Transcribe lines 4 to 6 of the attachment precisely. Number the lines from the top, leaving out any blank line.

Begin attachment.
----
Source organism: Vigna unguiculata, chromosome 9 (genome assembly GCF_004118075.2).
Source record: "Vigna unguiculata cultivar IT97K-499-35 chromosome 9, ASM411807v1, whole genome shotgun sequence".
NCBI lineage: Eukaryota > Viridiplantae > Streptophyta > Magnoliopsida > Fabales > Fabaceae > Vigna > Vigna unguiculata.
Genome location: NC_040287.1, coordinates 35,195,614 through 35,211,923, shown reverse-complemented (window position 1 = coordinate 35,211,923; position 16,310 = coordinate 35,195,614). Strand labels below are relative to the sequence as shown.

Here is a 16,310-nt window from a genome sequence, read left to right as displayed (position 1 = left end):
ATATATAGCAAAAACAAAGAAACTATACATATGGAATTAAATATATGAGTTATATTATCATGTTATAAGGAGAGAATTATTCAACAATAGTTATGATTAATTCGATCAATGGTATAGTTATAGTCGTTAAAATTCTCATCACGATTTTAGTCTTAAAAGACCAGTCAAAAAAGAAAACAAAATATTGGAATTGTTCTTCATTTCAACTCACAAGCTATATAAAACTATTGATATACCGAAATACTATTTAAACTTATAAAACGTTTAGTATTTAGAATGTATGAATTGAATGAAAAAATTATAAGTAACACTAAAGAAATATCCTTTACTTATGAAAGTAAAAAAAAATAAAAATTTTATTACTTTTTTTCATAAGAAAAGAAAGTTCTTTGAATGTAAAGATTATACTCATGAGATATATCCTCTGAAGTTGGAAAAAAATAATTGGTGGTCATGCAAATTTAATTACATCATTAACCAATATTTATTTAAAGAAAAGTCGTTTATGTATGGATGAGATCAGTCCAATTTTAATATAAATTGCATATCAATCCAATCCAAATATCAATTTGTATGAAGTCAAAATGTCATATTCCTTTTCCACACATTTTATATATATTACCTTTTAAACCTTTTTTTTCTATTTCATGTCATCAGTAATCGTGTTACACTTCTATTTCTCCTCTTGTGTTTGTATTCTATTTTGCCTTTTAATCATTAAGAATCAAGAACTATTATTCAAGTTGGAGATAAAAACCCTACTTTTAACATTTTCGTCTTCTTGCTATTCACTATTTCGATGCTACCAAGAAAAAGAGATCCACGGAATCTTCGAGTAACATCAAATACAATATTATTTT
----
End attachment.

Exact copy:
Genome location: NC_040287.1, coordinates 35,195,614 through 35,211,923, shown reverse-complemented (window position 1 = coordinate 35,211,923; position 16,310 = coordinate 35,195,614). Strand labels below are relative to the sequence as shown.

Here is a 16,310-nt window from a genome sequence, read left to right as displayed (position 1 = left end):
ATATATAGCAAAAACAAAGAAACTATACATATGGAATTAAATATATGAGTTATATTATCATGTTATAAGGAGAGAATTATTCAACAATAGTTATGATTAATTCGATCAATGGTATAGTTATAGTCGTTAAAATTCTCATCACGATTTTAGTCTTAAAAGACCAGTCAAAAAAGAAAACAAAATATTGGAATTGTTCTTCATTTCAACTCACAAGCTATATAAAACTATTGATATACCGAAATACTATTTAAACTTATAAAACGTTTAGTATTTAGAATGTATGAATTGAATGAAAAAATTATAAGTAACACTAAAGAAATATCCTTTACTTATGAAAGTAAAAAAAAATAAAAATTTTATTACTTTTTTTCATAAGAAAAGAAAGTTCTTTGAATGTAAAGATTATACTCATGAGATATATCCTCTGAAGTTGGAAAAAAATAATTGGTGGTCATGCAAATTTAATTACATCATTAACCAATATTTATTTAAAGAAAAGTCGTTTATGTATGGATGAGATCAGTCCAATTTTAATATAAATTGCATATCAATCCAATCCAAATATCAATTTGTATGAAGTCAAAATGTCATATTCCTTTTCCACACATTTTATATATATTACCTTTTAAACCTTTTTTTTCTATTTCATGTCATCAGTAATCGTGTTACACTTCTATTTCTCCTCTTGTGTTTGTATTCTATTTTGCCTTTTAATCATTAAGAATCAAGAACTATTATTCAAGTTGGAGATAAAAACCCTACTTTTAACATTTTCGTCTTCTTGCTATTCACTATTTCGATGCTACCAAGAAAAAGAGATCCACGGAATCTTCGAGTAACATCAAATACAATATTATTTT